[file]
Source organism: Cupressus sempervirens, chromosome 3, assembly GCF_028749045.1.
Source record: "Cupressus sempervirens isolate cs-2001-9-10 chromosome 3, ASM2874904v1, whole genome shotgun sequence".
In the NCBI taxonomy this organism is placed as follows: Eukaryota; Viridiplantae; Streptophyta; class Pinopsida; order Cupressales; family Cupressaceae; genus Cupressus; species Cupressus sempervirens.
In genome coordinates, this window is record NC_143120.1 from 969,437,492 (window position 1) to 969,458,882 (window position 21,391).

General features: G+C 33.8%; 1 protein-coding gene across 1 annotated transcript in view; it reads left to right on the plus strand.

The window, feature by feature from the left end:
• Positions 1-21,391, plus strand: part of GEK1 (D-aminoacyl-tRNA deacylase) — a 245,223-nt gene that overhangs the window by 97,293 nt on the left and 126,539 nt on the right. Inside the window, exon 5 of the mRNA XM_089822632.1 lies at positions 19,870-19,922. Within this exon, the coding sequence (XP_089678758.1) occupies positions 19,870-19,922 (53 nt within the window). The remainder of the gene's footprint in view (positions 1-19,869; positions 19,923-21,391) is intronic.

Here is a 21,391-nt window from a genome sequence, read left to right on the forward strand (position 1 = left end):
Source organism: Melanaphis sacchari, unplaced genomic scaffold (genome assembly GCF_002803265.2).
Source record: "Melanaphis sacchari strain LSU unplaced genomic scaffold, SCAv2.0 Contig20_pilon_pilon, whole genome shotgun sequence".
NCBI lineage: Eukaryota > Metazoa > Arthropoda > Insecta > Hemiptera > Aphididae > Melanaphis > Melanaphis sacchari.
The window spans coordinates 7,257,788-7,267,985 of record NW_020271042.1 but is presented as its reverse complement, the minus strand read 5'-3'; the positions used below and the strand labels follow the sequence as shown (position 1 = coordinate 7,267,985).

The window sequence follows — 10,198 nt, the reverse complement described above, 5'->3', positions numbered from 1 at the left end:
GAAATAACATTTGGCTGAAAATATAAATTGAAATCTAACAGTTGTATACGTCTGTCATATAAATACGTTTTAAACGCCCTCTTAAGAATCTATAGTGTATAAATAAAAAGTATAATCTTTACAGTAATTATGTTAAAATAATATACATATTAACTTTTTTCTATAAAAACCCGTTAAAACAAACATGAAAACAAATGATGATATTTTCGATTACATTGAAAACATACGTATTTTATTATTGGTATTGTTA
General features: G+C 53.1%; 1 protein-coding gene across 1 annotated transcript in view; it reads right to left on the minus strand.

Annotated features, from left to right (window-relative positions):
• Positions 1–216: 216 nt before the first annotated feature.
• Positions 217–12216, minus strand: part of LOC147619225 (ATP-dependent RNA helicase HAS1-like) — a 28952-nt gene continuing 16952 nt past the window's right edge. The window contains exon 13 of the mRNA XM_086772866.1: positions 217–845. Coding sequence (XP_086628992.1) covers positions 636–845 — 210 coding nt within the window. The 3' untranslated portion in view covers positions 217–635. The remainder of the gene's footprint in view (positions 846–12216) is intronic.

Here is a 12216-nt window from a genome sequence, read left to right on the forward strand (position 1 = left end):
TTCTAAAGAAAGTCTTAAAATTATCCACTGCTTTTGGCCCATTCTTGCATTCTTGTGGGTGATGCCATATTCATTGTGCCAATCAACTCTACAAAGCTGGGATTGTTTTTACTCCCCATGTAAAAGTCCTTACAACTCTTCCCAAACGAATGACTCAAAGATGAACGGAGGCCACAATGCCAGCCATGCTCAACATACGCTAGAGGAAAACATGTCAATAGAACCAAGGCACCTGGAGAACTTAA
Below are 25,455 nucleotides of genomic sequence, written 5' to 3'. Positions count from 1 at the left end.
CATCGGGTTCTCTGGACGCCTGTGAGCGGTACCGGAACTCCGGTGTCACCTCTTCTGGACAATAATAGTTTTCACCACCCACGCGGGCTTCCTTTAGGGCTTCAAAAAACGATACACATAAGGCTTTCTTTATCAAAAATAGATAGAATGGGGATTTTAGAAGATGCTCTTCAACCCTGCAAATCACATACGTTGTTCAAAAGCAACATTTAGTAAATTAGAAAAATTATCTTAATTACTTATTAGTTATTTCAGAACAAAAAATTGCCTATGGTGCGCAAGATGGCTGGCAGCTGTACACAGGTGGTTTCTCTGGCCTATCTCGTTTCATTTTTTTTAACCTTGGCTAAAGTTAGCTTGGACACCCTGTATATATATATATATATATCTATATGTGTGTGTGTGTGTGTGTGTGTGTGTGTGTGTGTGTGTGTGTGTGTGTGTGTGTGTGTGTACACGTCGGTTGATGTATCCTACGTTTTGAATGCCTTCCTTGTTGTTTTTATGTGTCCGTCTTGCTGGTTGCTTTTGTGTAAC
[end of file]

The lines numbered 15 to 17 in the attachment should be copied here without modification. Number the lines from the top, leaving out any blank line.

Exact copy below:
General features: G+C 53.1%; 1 protein-coding gene across 1 annotated transcript in view; it reads right to left on the minus strand.

Annotated features, from left to right (window-relative positions):
• Positions 1–216: 216 nt before the first annotated feature.